Friday, March 16, 2012

Clone Wars Review: "Carnage of Krell"

By Chris Seekell

The Umbara arc had a lot riding on Carnage of Krell. After two action heavy episodes, the story slowed down a bit for the more character based Plan of Dissent. However that episode didn't really answer any of the questions we had from the start of the arc. With each episode slowing things down further, the finale needed to include both great action and plot development to end the arc right, and I am happy to say that it certainly met both criteria for me. Right off the bat I had two burning questions, why did the Umbarans leave the Republic and why was Krell such a vicious leader? Only one was answered, but is was answered in such a chilling and extensive way, that I was completely satisfied with the episode.

There are certain episodes of this series that I consider turning points. To give several examples, Lair of Grievous was the first episode that convinced me this series could be as good as any other Star Wars property, Hostage Crisis introduced the bounty hunters and a new level of brutality, Landing at Point Rain illustrated that we could have a cinematic scale battle on TV, Monster brought a new level of darkness and violence that pushed the limits of the show's PG rating, and Overlords proved that the series could handle in depth and controversial plots that extend to the core of the saga.

Carnage of Krell is the latest episode to be added to my list. Sure, I could rave about the animation, the choreography, and the character expression, but these things are only an extension of what we have already seen in this arc. The real achievement of this episode was the audacity of the writers to tell a story that changes the complexion of the entire series, especially for fans that aren't as steeped in Star Wars lore as others.

For three seasons this show has been about Jedi versus Sith, clones versus droids, Republic versus Separatists, and ultimately white versus black. We knew who the heroes and villains were, we knew what side to root for, we knew who had morals and who didn't. There were cracks in this layout in a few episodes like Heroes on Both Sides, but Carnage of Krell completely broke the mold.

The Republic and the Jedi are no longer bending, they are breaking. And many characters are questioning which side they should be on. This all started with Master Krell, for three episodes we saw him belittle and harass the clones, but were only left to guess why. Now we know. The Clone Wars series has brought us our first Dark Jedi, as the words that Krell spoke at the end of this episode were straight out of Count Dooku's mouth. Like Dooku, Krell seemed to know the grand scheme of things, that Palpatine is in control, and that the war is just a device to shift power in the galaxy. However he also shared Dooku's ignorance. Like Dooku, Krell was betting on the Grand Army of the Republic being the catalyst, and the Separatists being the ones who would eventually take over a weakened Republic. He didn't understand that the Republic itself contained the seeds of the New Order, and that Dooku and his political puppets would all be killed off. And foreshadowing the future, Krell suffered the same fate.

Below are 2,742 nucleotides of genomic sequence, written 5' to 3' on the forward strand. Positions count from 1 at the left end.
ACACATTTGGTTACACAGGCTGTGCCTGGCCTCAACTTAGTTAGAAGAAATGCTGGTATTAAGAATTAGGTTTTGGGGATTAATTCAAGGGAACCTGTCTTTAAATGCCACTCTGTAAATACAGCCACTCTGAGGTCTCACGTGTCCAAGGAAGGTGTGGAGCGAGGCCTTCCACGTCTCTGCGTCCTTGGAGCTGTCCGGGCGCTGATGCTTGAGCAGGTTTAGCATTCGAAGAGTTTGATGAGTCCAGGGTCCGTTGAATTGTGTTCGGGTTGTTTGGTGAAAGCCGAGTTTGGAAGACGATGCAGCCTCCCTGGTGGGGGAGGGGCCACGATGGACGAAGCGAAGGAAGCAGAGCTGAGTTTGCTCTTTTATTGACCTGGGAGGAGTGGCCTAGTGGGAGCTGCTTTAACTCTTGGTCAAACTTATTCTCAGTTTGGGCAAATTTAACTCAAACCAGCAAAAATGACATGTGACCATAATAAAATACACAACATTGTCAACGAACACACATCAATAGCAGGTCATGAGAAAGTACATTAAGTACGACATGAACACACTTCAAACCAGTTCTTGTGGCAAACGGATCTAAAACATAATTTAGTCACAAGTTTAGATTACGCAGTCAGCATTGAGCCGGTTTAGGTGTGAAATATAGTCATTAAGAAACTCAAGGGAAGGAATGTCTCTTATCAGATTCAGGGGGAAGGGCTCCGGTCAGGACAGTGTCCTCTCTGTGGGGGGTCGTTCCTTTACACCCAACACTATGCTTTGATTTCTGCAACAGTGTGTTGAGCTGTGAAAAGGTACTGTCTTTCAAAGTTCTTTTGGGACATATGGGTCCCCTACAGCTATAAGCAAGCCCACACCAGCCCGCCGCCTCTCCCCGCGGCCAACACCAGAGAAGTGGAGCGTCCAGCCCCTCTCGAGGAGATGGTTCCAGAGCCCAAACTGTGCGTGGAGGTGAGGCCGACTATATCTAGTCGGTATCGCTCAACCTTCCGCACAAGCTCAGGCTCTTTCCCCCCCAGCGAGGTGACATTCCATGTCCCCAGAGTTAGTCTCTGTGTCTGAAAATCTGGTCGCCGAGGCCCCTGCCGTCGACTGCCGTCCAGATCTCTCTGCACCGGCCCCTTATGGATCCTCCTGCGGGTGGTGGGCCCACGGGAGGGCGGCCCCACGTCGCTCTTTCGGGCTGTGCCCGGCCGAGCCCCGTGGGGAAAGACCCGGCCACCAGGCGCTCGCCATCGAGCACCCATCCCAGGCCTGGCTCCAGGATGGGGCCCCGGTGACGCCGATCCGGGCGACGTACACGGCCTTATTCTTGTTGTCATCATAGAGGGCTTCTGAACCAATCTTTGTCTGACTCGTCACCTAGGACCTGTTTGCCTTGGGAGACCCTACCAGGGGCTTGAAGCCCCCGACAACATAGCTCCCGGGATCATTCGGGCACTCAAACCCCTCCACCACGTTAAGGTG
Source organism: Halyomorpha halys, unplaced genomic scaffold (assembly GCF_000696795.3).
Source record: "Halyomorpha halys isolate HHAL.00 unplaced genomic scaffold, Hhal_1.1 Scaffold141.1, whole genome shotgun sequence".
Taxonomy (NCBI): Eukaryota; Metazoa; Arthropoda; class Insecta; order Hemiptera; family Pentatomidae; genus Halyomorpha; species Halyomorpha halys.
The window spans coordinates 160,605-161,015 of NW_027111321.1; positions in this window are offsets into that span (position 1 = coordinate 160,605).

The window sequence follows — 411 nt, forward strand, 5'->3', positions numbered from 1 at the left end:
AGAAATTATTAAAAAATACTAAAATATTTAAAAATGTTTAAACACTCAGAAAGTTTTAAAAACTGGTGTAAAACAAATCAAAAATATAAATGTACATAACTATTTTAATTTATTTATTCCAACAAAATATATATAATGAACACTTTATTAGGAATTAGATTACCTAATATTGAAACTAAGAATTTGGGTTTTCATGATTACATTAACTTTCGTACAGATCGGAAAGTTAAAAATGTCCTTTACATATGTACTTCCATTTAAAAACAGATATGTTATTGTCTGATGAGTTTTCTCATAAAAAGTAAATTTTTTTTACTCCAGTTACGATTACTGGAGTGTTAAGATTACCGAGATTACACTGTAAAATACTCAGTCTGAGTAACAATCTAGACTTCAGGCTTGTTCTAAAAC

Now with allegiances dashed and lines between white and black blurred, Rex and the clones were given a taste of the chaos that will most likely continue to escalate leading up to the crescendo of Order 66. Some clones like Dogma continued to exhibit loyalty to the command structure, like most clones would as their loyalties shifted, but Rex and the free thinkers under him knew better than to blindly go with the flow. But unlike the seemingly simplistic event of assassinating a collection of Jedi generals, the clones were presented with a situation that provoked them into going rogue. Krell went too far; in his overconfidence, the General underestimated the clones, and found himself playing god. The reaction that Rex and his company had to Krell's games proved once and for all that some clones are individuals, with feelings and ethics, miles away from the cold-hearted automatons on the other side of the battle line.